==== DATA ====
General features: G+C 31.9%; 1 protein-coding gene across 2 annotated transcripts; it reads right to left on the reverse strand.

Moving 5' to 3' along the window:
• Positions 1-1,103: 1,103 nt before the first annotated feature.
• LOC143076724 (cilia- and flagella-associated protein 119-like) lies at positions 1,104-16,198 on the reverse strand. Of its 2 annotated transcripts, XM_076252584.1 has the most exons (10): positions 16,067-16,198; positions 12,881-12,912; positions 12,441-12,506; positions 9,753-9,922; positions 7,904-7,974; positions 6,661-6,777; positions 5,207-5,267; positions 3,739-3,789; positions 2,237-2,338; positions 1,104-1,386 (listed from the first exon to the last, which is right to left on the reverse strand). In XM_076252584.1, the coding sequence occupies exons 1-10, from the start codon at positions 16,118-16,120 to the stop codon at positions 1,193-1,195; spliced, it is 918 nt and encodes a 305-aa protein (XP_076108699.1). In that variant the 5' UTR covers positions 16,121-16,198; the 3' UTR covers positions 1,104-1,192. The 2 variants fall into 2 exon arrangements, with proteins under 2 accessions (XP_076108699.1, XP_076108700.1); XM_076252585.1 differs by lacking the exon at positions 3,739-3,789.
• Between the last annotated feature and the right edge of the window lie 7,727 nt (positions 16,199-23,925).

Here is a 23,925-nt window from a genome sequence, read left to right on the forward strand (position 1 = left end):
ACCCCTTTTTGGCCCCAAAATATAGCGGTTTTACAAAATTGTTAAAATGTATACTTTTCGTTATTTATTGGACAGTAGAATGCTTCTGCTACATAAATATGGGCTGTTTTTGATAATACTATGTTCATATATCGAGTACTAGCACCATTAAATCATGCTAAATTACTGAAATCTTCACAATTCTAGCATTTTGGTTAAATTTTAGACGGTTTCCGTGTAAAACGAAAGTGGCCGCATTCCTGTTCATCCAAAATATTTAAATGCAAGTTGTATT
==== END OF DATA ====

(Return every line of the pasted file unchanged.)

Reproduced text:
General features: G+C 31.9%; 1 protein-coding gene across 2 annotated transcripts; it reads right to left on the reverse strand.

Moving 5' to 3' along the window:
• Positions 1-1,103: 1,103 nt before the first annotated feature.
• LOC143076724 (cilia- and flagella-associated protein 119-like) lies at positions 1,104-16,198 on the reverse strand. Of its 2 annotated transcripts, XM_076252584.1 has the most exons (10): positions 16,067-16,198; positions 12,881-12,912; positions 12,441-12,506; positions 9,753-9,922; positions 7,904-7,974; positions 6,661-6,777; positions 5,207-5,267; positions 3,739-3,789; positions 2,237-2,338; positions 1,104-1,386 (listed from the first exon to the last, which is right to left on the reverse strand). In XM_076252584.1, the coding sequence occupies exons 1-10, from the start codon at positions 16,118-16,120 to the stop codon at positions 1,193-1,195; spliced, it is 918 nt and encodes a 305-aa protein (XP_076108699.1). In that variant the 5' UTR covers positions 16,121-16,198; the 3' UTR covers positions 1,104-1,192. The 2 variants fall into 2 exon arrangements, with proteins under 2 accessions (XP_076108699.1, XP_076108700.1); XM_076252585.1 differs by lacking the exon at positions 3,739-3,789.
• Between the last annotated feature and the right edge of the window lie 7,727 nt (positions 16,199-23,925).

Here is a 23,925-nt window from a genome sequence, read left to right on the forward strand (position 1 = left end):
ACCCCTTTTTGGCCCCAAAATATAGCGGTTTTACAAAATTGTTAAAATGTATACTTTTCGTTATTTATTGGACAGTAGAATGCTTCTGCTACATAAATATGGGCTGTTTTTGATAATACTATGTTCATATATCGAGTACTAGCACCATTAAATCATGCTAAATTACTGAAATCTTCACAATTCTAGCATTTTGGTTAAATTTTAGACGGTTTCCGTGTAAAACGAAAGTGGCCGCATTCCTGTTCATCCAAAATATTTAAATGCAAGTTGTATT